In this work, we rely on an Ordered Weighted Averaging (OWA) multi-criteria operator (Yager, 1988) to combine all the criteria together in order to obtain a spatial explicit representation, that was a final map, to allow decision makers and local expertes to base planning decisions. OWA operators can indeed be used in a GIS context (Jiang and Eastman, 2000) in which every pixel is considered independently and defined by a set of criteria values. Two types of weights can be considered while using OWA operators: the criterion weights representing the relative importance of the criteria in the decision process, and the order weights characterizing the level of risk and trade-off taken in the decision. Criterion weights are represented by a vector , where stands for the number of criteria ( in our case). The criterion weight corresponds to the relative importance given to the criteria. In this particular application, the criterion weights are given by a panel of experts (Table 1) and reflects the importance of the criteria regarding urban land use. Order weights are represented by a vector . These weights are applied to the ranked criteria on a pixel basis. For a given pixel, the first order weight is assigned to the criterion with the lowest value, the second order weight to the second lowest criterion… While criterion weights are usually based on expert knowledge, order weights are used to adjust the level of risk and trade-off in the aggregation process. Note that in both cases, the vectors of weights sums to 1, .

Formally, the OWA operator is applied to every pixel with the following formula.

(1)

where is the lowest element of the collection of criteria for the pixel and is the criterion weight reordered accordingly.

Figure 3: Decision-strategy space and suitability maps obtained with typical sets of order weights.

Risk and trade-off

As mentioned above, order weights are deeply linked with the concepts of risk and trade-off in the decision-strategy process. Different order weights combinations lead to different levels of risk and trade-off values, and we will see later that the reciprocal is not so clear.

For a given pixel , a combination of order weights that favors low values, for example, represents a risk-aversion position. On the contrary, a combination of order weights that gives full weight to high values, for example, represents a more risk-taking attitude. In the latter situation the risk is to give a high suitability to a pixel only based on the criteria with the highest suitability without taking into account the information given by the other criteria. As the name suggests, the trade-off represents the degree of accommodation between criteria. It can be seen as a measure of dispersion over the order weights. The maximum level of trade-off is reached when for all criteria and a minimum () and maximum (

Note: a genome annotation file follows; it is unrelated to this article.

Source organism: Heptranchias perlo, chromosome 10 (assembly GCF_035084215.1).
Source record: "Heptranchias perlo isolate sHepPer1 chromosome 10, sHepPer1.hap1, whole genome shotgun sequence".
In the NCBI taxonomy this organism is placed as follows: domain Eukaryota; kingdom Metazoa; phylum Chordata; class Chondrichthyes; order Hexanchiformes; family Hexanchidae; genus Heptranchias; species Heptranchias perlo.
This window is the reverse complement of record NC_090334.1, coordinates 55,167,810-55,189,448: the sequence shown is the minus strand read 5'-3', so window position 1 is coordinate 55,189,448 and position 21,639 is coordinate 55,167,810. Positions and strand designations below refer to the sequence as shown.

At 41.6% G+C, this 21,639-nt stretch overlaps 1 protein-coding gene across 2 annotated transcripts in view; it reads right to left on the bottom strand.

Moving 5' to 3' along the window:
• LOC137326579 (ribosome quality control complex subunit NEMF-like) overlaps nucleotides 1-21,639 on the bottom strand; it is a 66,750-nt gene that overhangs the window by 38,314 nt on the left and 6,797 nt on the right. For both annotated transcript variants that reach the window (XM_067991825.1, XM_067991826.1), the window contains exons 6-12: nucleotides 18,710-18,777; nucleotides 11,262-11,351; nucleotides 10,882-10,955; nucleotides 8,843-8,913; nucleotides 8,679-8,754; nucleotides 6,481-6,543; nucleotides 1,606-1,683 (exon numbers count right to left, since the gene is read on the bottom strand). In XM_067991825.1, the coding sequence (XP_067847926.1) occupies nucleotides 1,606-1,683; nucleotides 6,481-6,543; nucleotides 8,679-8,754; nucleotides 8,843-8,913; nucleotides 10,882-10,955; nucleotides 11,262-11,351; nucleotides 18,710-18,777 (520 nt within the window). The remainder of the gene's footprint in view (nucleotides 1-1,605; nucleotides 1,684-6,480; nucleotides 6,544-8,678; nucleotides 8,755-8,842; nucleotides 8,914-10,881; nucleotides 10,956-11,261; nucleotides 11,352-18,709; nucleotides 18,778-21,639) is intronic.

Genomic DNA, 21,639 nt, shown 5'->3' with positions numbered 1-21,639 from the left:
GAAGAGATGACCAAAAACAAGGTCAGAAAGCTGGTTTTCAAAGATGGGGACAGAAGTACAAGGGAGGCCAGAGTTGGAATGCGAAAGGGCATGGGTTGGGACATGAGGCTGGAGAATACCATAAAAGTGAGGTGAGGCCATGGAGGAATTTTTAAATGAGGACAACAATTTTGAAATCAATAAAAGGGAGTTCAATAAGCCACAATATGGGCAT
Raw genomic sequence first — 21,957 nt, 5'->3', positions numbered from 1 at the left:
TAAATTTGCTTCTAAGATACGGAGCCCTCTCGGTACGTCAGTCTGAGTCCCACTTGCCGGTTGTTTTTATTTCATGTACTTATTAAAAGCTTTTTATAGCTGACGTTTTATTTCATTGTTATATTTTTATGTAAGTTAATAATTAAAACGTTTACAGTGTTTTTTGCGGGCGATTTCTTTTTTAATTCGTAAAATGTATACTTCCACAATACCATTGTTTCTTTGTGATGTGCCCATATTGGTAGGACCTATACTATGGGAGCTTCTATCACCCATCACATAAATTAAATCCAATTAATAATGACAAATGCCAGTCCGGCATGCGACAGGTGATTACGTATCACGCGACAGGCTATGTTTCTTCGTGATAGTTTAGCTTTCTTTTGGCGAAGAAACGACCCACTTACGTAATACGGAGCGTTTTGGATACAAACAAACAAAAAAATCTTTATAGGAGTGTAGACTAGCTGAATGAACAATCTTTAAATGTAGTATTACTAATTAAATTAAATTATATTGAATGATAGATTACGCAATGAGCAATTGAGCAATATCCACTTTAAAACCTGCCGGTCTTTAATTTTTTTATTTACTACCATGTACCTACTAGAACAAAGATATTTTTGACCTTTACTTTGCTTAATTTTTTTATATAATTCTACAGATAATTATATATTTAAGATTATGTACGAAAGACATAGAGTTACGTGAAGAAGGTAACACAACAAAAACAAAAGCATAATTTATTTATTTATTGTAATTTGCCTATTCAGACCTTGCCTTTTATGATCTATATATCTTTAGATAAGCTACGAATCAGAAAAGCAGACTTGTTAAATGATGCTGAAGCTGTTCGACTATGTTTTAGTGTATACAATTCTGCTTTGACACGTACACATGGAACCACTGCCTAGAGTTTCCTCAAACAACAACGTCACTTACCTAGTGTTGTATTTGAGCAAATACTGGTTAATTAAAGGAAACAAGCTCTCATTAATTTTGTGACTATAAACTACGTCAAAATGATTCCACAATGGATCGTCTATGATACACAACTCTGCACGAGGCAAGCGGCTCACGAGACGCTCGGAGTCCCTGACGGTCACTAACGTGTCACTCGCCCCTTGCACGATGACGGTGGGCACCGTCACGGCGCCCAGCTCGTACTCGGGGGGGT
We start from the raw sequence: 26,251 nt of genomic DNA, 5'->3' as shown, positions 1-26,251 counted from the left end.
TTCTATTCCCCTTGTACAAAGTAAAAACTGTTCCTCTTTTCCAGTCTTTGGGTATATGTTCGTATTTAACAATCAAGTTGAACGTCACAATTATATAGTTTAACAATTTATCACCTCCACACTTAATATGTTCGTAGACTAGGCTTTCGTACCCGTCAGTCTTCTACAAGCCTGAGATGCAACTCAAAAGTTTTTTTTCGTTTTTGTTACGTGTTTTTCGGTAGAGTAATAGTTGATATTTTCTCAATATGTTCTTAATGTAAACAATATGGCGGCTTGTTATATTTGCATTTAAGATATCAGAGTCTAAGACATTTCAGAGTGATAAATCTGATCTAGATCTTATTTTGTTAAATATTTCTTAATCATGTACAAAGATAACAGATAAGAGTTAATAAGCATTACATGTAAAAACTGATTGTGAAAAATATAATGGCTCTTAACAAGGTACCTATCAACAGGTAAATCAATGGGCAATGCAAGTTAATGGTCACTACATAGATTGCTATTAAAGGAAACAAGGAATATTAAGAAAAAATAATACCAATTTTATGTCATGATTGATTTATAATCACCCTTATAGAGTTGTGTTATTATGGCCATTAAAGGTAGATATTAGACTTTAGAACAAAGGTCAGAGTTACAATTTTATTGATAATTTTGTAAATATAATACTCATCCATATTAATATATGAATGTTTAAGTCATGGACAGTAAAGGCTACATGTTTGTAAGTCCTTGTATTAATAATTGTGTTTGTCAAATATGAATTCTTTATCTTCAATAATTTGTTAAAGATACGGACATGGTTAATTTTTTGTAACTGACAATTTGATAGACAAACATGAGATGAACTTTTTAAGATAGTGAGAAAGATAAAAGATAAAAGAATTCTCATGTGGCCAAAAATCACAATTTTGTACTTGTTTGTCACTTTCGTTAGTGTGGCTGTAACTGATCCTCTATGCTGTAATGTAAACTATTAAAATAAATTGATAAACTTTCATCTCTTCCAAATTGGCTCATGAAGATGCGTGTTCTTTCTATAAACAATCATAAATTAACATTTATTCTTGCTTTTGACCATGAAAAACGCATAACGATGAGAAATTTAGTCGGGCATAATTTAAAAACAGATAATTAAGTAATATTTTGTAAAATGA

) risk implies an absence of trade-off. Therefore, risk and trade-off are not independent and they are completely determined by the order weights distribution, the risk by its skewness and the trade-off by its dispersion

(Jiang and Eastman, 2000).

The relationship between order weights, risk and trade-off forms a decision-strategy space usually represented by a triangle to highlight the inconsistency of certain couple of risk and trade-off values. If we express the level of risk and trade-off as a couple of values , the three vertices of the triangle are represented by the three main configurations: low risk with no trade-off , high risk with no trade-off and medium risk with full trade-off .

Experimental design and cluster analysis

Except for some trivial cases, like the ones described above, the limits of the decision-strategy space remain unclear, making an efficient exploration very complicated. This is due to the fact that, in practice, the generation of order weights according to a certain level of risk and trade-off is not formally established. (Lenormand, 2018)

recently proposed a methodology to generate order weights using truncated distributions. The method allows for an automatic generation of order weights according to a certain level of risk and trade-off based on the two first moments of the order weights distribution. More specifically, each suitable couple of

values is associated with a truncated normal distribution with an average

and a standard deviation proportional to

. The probability density function is then discretized to obtain

order weights reflecting the predetermined level of risk and trade-off . It is important to note that for certain risk and trade-off values, no suitable truncated normal distribution can be found. This allows for a formal delimitation of the decision-strategy space, which takes, in this case, the form of a parabola whose equation is (Figure 2). See (Lenormand, 2018) for more details.